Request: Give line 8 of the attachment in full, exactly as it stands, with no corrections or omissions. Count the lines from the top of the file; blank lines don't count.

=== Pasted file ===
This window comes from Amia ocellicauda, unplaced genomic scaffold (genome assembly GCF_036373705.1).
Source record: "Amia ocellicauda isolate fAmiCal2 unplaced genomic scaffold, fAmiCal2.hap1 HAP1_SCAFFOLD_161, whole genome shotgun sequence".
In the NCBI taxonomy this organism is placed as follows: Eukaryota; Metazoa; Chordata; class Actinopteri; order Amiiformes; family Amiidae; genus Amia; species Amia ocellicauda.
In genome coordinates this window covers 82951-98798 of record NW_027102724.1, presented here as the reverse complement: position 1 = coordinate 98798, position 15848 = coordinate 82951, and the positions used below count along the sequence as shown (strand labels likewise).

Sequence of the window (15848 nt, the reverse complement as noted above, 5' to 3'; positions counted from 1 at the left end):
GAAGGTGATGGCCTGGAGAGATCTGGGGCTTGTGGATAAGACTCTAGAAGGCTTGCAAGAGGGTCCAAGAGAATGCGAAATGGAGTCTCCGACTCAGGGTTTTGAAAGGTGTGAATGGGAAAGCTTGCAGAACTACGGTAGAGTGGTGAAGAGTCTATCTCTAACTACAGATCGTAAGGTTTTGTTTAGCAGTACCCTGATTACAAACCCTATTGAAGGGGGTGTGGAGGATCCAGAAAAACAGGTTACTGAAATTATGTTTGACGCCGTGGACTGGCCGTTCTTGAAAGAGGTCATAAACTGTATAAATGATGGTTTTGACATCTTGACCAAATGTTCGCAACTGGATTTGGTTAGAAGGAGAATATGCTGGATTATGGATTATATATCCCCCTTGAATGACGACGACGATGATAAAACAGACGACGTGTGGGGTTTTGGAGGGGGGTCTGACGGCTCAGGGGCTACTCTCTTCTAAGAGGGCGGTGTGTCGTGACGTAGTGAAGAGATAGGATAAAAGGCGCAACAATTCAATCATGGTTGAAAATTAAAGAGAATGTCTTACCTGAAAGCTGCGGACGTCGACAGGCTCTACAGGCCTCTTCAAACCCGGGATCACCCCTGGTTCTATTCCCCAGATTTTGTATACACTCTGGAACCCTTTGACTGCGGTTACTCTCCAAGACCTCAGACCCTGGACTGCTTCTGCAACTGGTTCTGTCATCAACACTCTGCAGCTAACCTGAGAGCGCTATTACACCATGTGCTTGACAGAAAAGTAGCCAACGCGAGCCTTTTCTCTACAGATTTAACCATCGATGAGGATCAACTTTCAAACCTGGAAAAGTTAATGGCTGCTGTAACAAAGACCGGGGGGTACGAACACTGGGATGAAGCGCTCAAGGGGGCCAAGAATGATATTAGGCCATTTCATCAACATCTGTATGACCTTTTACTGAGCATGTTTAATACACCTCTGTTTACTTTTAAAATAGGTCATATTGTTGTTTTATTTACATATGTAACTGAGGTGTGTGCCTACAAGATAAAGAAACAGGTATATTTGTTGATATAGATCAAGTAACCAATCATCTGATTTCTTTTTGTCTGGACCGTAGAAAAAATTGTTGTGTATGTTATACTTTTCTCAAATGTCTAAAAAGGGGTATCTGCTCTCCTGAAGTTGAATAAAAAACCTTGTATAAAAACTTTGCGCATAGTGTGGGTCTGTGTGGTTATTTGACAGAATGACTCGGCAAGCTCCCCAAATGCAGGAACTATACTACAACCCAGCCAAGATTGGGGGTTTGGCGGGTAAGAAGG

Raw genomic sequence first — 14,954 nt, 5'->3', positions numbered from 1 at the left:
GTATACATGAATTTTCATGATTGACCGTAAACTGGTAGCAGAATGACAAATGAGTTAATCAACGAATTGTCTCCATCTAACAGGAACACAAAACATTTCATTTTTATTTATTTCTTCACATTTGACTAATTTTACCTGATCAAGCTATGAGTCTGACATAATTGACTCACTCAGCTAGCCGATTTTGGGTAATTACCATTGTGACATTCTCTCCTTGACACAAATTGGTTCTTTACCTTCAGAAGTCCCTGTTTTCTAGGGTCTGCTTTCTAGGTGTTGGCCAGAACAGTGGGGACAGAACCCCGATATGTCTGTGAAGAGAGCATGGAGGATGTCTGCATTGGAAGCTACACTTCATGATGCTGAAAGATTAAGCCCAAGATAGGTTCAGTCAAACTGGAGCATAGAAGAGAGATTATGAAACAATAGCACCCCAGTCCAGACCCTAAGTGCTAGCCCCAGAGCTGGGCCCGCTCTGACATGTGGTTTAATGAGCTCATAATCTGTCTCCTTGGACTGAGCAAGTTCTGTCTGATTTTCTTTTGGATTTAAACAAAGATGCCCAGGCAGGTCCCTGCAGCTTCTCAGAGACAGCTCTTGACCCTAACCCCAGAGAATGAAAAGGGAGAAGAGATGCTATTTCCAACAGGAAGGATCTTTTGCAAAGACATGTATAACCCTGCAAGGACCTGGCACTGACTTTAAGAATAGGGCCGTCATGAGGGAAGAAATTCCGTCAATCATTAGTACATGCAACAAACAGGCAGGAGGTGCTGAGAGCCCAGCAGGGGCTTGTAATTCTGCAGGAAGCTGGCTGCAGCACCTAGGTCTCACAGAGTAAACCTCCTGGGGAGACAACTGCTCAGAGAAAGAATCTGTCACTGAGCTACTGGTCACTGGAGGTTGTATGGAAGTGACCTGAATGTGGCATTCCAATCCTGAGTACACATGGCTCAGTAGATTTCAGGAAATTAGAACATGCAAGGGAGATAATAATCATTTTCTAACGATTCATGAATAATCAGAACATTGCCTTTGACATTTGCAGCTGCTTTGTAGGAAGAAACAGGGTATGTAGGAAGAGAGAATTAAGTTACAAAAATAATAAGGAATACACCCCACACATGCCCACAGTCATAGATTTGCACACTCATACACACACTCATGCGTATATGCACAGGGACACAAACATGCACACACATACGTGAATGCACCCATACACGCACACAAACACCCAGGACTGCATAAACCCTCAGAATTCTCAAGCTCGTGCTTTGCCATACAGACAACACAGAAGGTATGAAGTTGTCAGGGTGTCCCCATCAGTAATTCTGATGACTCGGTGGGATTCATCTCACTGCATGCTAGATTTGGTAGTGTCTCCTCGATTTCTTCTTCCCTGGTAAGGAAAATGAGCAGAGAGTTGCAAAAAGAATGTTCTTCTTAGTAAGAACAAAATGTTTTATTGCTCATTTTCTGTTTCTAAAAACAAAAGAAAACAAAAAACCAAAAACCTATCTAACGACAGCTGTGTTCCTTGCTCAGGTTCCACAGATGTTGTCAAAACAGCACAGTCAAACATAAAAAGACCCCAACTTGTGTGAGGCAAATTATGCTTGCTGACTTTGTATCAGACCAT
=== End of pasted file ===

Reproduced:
GTATACATGAATTTTCATGATTGACCGTAAACTGGTAGCAGAATGACAAATGAGTTAATCAACGAATTGTCTCCATCTAACAGGAACACAAAACATTTCATTTTTATTTATTTCTTCACATTTGACTAATTTTACCTGATCAAGCTATGAGTCTGACATAATTGACTCACTCAGCTAGCCGATTTTGGGTAATTACCATTGTGACATTCTCTCCTTGACACAAATTGGTTCTTTACCTTCAGAAGTCCCTGTTTTCTAGGGTCTGCTTTCTAGGTGTTGGCCAGAACAGTGGGGACAGAACCCCGATATGTCTGTGAAGAGAGCATGGAGGATGTCTGCATTGGAAGCTACACTTCATGATGCTGAAAGATTAAGCCCAAGATAGGTTCAGTCAAACTGGAGCATAGAAGAGAGATTATGAAACAATAGCACCCCAGTCCAGACCCTAAGTGCTAGCCCCAGAGCTGGGCCCGCTCTGACATGTGGTTTAATGAGCTCATAATCTGTCTCCTTGGACTGAGCAAGTTCTGTCTGATTTTCTTTTGGATTTAAACAAAGATGCCCAGGCAGGTCCCTGCAGCTTCTCAGAGACAGCTCTTGACCCTAACCCCAGAGAATGAAAAGGGAGAAGAGATGCTATTTCCAACAGGAAGGATCTTTTGCAAAGACATGTATAACCCTGCAAGGACCTGGCACTGACTTTAAGAATAGGGCCGTCATGAGGGAAGAAATTCCGTCAATCATTAGTACATGCAACAAACAGGCAGGAGGTGCTGAGAGCCCAGCAGGGGCTTGTAATTCTGCAGGAAGCTGGCTGCAGCACCTAGGTCTCACAGAGTAAACCTCCTGGGGAGACAACTGCTCAGAGAAAGAATCTGTCACTGAGCTACTGGTCACTGGAGGTTGTATGGAAGTGACCTGAATGTGGCATTCCAATCCTGAGTACACATGGCTCAGTAGATTTCAGGAAATTAGAACATGCAAGGGAGATAATAATCATTTTCTAACGATTCATGAATAATCAGAACATTGCCTTTGACATTTGCAGCTGCTTTGTAGGAAGAAACAGGGTATGTAGGAAGAGAGAATTAAGTTACAAAAATAATAAGGAATACACCCCACACATGCCCACAGTCATAGATTTGCACACTCATACACACACTCATGCGTATATGCACAGGGACACAAACATGCACACACATACGTGAATGCACCCATACACGCACACAAACACCCAGGACTGCATAAACCCTCAGAATTCTCAAGCTCGTGCTTTGCCATACAGACAACACAGAAGGTATGAAGTTGTCAGGGTGTCCCCATCAGTAATTCTGATGACTCGGTGGGATTCATCTCACTGCATGCTAGATTTGGTAGTGTCTCCTCGATTTCTTCTTCCCTGGTAAGGAAAATGAGCAGAGAGTTGCAAAAAGAATGTTCTTCTTAGTAAGAACAAAATGTTTTATTGCTCATTTTCTGTTTCTAAAAACAAAAGAAAACAAAAAACCAAAAACCTATCTAACGACAGCTGTGTTCCTTGCTCAGGTTCCACAGATGTTGTCAAAACAGCACAGTCAAACATAAAAAGACCCCAACTTGTGTGAGGCAAATTATGCTTGCTGACTTTGTATCAGACCAT